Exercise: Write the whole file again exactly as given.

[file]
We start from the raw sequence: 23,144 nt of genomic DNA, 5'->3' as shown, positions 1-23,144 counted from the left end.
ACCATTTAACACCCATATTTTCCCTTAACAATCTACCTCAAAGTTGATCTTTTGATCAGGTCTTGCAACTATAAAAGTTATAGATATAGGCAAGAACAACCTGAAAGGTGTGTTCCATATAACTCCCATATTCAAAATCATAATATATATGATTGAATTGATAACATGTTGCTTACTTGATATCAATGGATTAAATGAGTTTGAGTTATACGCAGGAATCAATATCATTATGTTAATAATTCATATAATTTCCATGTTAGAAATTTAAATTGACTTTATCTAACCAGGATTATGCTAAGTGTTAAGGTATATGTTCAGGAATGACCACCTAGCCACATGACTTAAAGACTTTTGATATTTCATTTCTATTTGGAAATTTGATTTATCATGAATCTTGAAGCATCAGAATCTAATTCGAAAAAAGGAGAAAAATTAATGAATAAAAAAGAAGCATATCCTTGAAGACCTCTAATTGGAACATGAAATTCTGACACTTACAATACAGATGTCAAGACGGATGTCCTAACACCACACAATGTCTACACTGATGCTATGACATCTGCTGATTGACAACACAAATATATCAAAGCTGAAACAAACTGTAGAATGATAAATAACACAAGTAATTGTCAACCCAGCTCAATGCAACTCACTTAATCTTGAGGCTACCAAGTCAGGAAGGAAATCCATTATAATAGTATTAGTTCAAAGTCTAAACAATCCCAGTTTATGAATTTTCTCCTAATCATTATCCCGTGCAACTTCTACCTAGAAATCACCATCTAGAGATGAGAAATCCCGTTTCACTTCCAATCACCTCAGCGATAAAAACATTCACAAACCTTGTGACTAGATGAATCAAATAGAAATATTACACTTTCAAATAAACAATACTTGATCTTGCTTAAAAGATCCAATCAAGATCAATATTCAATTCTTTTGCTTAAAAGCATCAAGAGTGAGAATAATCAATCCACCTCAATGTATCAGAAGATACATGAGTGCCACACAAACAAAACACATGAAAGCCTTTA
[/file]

We start from the raw sequence: 23,144 nt of genomic DNA, 5'->3' as shown, positions 1-23,144 counted from the left end.
ACCATTTAACACCCATATTTTCCCTTAACAATCTACCTCAAAGTTGATCTTTTGATCAGGTCTTGCAACTATAAAAGTTATAGATATAGGCAAGAACAACCTGAAAGGTGTGTTCCATATAACTCCCATATTCAAAATCATAATATATATGATTGAATTGATAACATGTTGCTTACTTGATATCAATGGATTAAATGAGTTTGAGTTATACGCAGGAATCAATATCATTATGTTAATAATTCATATAATTTCCATGTTAGAAATTTAAATTGACTTTATCTAACCAGGATTATGCTAAGTGTTAAGGTATATGTTCAGGAATGACCACCTAGCCACATGACTTAAAGACTTTTGATATTTCATTTCTATTTGGAAATTTGATTTATCATGAATCTTGAAGCATCAGAATCTAATTCGAAAAAAGGAGAAAAATTAATGAATAAAAAAGAAGCATATCCTTGAAGACCTCTAATTGGAACATGAAATTCTGACACTTACAATACAGATGTCAAGACGGATGTCCTAACACCACACAATGTCTACACTGATGCTATGACATCTGCTGATTGACAACACAAATATATCAAAGCTGAAACAAACTGTAGAATGATAAATAACACAAGTAATTGTCAACCCAGCTCAATGCAACTCACTTAATCTTGAGGCTACCAAGTCAGGAAGGAAATCCATTATAATAGTATTAGTTCAAAGTCTAAACAATCCCAGTTTATGAATTTTCTCCTAATCATTATCCCGTGCAACTTCTACCTAGAAATCACCATCTAGAGATGAGAAATCCCGTTTCACTTCCAATCACCTCAGCGATAAAAACATTCACAAACCTTGTGACTAGATGAATCAAATAGAAATATTACACTTTCAAATAAACAATACTTGATCTTGCTTAAAAGATCCAATCAAGATCAATATTCAATTCTTTTGCTTAAAAGCATCAAGAGTGAGAATAATCAATCCACCTCAATGTATCAGAAGATACATGAGTGCCACACAAACAAAACACATGAAAGCCTTTA